By the late 70's, Clay was recording for the Kayvette label, and later on his own label, Echo Records.  He cut a fantastic live album, Soul Man:  Live in Japan, for Rooster Blues in 1983 (Clay enjoyed a phenomenal following in Japan) that was later reissued on Rounder's Bullseye Blues label in 1991.  A couple of years later, he released two excellent studio albums for Bullseye (I'll Treat You Right in 1992 and This Time Around in 1998), the second one being produced by Mitchell.

During this time, Clay also continued to record gospel songs, releasing sets for Bullseye and Blind Pig in the early 90's (On My Way Home and The Gospel Truth, both in 1993) and Walk A Mile In My Shoes in 2007 on his Echo label.  Someone on Facebook stated last week that it seemed like Clay sang at nearly every blues man or woman's funeral over the past few years.  He did perform a stirring "When The Gates Swing Open" at B.B. King's funeral last May, and that song was a favorite of many of his fans.

Clay also recorded a live album for Blind Pig (Respect Yourself) at the 2003 Lucerne Blues Festival in Switzerland that was released in 2005 and in 2013, he released Truth Is:  Putting Love Back Into the Music on Echo.  Since then, he's recorded duet albums with Johnny Rawls (2014's Soul Brothers) and most recently with Billy Price (2015's This Time For Real), and over the years, he appeared on albums from The Bo-Keys, Dave Specter, Calvin Owens, and many others.

Clay was preparing for a upcoming tour when he died suddenly of a heart attack last Friday night.  Over the weekend, Facebook was blowing up with testimonies and tributes about him, citing his kind and gentle spirit, his generosity and devotion to local causes and charities in Chicago, and his unending devotion to soul, blues, and gospel music.  I was friends with Clay on Facebook and talked to him a couple of times on there, the last time to complement him on his singing at King's funeral.  He was always cordial and always gracious.  He will be much missed in the blues community by fans and fellow musicians alike.  If you're not familiar with Otis Clay's music, any of the albums cited above are a great place to start.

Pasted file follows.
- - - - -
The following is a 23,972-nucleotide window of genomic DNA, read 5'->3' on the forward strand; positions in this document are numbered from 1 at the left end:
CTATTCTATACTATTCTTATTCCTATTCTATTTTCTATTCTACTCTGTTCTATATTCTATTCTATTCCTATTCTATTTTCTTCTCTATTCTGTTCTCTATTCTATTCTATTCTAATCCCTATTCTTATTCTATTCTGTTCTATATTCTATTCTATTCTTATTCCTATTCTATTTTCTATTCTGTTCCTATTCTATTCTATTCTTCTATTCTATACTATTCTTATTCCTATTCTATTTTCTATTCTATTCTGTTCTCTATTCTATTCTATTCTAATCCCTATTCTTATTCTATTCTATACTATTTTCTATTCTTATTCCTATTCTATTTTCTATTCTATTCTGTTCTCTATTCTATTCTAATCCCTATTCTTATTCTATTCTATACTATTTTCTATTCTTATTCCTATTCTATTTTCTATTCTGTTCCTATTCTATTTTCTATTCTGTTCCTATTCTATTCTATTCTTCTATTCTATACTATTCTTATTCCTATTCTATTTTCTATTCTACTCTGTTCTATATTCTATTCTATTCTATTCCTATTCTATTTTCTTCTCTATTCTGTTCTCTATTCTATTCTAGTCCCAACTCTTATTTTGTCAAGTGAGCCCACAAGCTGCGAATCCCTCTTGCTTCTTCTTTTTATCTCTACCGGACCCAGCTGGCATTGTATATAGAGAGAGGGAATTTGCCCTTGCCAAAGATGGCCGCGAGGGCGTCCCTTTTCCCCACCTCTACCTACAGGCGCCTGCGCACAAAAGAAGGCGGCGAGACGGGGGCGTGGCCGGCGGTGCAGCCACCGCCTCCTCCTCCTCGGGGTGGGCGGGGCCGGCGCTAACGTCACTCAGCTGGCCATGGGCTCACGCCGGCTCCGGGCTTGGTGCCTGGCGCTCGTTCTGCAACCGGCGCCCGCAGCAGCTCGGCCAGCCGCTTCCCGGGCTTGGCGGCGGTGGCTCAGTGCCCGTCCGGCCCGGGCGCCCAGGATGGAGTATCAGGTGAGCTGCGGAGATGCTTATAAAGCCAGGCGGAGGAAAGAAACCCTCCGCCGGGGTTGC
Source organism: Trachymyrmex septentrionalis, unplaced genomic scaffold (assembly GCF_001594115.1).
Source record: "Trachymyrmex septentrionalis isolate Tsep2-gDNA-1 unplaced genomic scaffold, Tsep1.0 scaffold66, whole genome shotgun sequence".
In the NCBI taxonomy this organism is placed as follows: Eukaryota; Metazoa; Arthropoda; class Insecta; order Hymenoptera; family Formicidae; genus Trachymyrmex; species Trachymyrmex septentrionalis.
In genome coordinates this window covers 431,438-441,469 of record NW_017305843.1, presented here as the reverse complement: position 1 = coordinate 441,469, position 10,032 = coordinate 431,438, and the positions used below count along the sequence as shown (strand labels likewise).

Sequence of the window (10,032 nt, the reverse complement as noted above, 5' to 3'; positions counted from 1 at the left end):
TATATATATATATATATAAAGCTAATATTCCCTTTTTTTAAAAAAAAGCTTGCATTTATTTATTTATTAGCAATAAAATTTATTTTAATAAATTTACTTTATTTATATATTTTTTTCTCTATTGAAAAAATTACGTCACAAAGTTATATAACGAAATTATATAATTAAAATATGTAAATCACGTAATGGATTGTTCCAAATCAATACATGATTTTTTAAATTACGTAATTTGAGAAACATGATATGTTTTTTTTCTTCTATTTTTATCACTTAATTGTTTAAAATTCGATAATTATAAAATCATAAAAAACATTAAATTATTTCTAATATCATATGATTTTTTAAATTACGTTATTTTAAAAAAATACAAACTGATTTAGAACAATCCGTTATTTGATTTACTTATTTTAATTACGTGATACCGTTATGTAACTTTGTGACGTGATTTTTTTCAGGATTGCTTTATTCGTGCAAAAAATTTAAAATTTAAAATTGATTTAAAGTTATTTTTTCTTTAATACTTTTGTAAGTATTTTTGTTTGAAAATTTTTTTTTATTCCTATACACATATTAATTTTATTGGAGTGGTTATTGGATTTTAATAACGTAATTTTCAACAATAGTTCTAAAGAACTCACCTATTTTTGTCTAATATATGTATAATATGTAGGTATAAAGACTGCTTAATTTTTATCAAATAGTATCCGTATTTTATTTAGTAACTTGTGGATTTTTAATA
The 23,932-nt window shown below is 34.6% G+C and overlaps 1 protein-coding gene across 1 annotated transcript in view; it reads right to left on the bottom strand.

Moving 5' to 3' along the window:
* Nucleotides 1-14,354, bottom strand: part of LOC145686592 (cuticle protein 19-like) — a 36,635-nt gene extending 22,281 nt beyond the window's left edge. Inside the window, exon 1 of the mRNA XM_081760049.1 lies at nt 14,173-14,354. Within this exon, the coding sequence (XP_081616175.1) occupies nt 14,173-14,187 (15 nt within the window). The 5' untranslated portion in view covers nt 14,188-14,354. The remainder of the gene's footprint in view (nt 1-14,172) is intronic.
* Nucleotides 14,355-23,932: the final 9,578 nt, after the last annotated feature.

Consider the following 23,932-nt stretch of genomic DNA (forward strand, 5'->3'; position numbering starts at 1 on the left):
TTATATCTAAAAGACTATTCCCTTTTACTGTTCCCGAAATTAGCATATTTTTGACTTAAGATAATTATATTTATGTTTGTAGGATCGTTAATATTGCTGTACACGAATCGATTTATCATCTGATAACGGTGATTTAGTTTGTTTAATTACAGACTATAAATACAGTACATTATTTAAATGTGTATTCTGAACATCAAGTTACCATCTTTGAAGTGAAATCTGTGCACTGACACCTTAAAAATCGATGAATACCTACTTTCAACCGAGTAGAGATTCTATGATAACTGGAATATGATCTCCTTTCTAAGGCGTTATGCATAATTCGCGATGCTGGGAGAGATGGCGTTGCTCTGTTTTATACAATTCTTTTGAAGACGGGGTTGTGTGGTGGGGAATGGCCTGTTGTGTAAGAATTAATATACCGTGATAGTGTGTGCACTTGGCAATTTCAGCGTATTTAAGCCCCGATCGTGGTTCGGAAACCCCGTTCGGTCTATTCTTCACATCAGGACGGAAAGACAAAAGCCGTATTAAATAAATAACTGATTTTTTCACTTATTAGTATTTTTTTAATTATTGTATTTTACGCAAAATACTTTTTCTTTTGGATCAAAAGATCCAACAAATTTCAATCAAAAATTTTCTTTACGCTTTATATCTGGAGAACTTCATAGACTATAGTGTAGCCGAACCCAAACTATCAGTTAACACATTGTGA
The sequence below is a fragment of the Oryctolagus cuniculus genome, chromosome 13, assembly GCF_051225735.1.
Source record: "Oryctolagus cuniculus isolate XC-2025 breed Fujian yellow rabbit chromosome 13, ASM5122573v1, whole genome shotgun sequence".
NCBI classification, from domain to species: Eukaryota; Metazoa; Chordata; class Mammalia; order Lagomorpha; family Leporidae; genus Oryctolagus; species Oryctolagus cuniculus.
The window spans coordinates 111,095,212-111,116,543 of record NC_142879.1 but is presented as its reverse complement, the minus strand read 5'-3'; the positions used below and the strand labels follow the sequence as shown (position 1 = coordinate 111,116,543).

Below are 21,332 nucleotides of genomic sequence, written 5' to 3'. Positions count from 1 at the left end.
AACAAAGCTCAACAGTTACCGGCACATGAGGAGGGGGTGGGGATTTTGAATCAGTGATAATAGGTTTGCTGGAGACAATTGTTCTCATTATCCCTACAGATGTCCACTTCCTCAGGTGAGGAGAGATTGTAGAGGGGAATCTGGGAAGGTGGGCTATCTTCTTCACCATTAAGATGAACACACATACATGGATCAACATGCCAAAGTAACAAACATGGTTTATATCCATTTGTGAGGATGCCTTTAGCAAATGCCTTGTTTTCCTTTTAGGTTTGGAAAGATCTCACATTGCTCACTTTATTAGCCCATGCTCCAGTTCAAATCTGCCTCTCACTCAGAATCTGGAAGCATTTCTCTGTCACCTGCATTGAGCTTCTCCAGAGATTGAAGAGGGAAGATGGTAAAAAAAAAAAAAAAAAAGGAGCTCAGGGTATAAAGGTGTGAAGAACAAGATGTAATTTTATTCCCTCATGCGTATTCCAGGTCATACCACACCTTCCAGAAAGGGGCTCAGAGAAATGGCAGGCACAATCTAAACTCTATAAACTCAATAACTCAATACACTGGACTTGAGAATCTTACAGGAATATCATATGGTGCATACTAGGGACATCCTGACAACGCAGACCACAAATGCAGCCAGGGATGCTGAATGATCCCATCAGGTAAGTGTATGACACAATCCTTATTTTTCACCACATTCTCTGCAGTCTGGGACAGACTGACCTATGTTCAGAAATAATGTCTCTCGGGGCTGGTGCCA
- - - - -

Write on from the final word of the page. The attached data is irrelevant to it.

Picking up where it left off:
Though he wasn't usually associated with the blues, blues fans owe David Bowie a debt of gratitude.  When I first started listening to music seriously in the early/mid 70's, I became familiar with David Bowie's music.....mostly after his "Ziggy Stardust" days, though.  He had several songs that were played on the radio....."Changes," "Fame," "Golden Years," "Rebel Rebel," and "Young Americans."  I liked all of these songs, but he changed so often, hence the nickname "Pop Chameleon," that it was sort of hard for me to really keep up with him.  There were certain styles I liked then, more in the R&B/pop vein and I was pretty rigid in those "likes" at the time....not wavering from that path for very much of anything, so I did miss out, and not just on Bowie, but other groups that I've since gone back and rediscovered.  Thank goodness the passage of time clears the head and the ears.

Bowie, Vaughan, and Let's Dance producer Nile Rodgers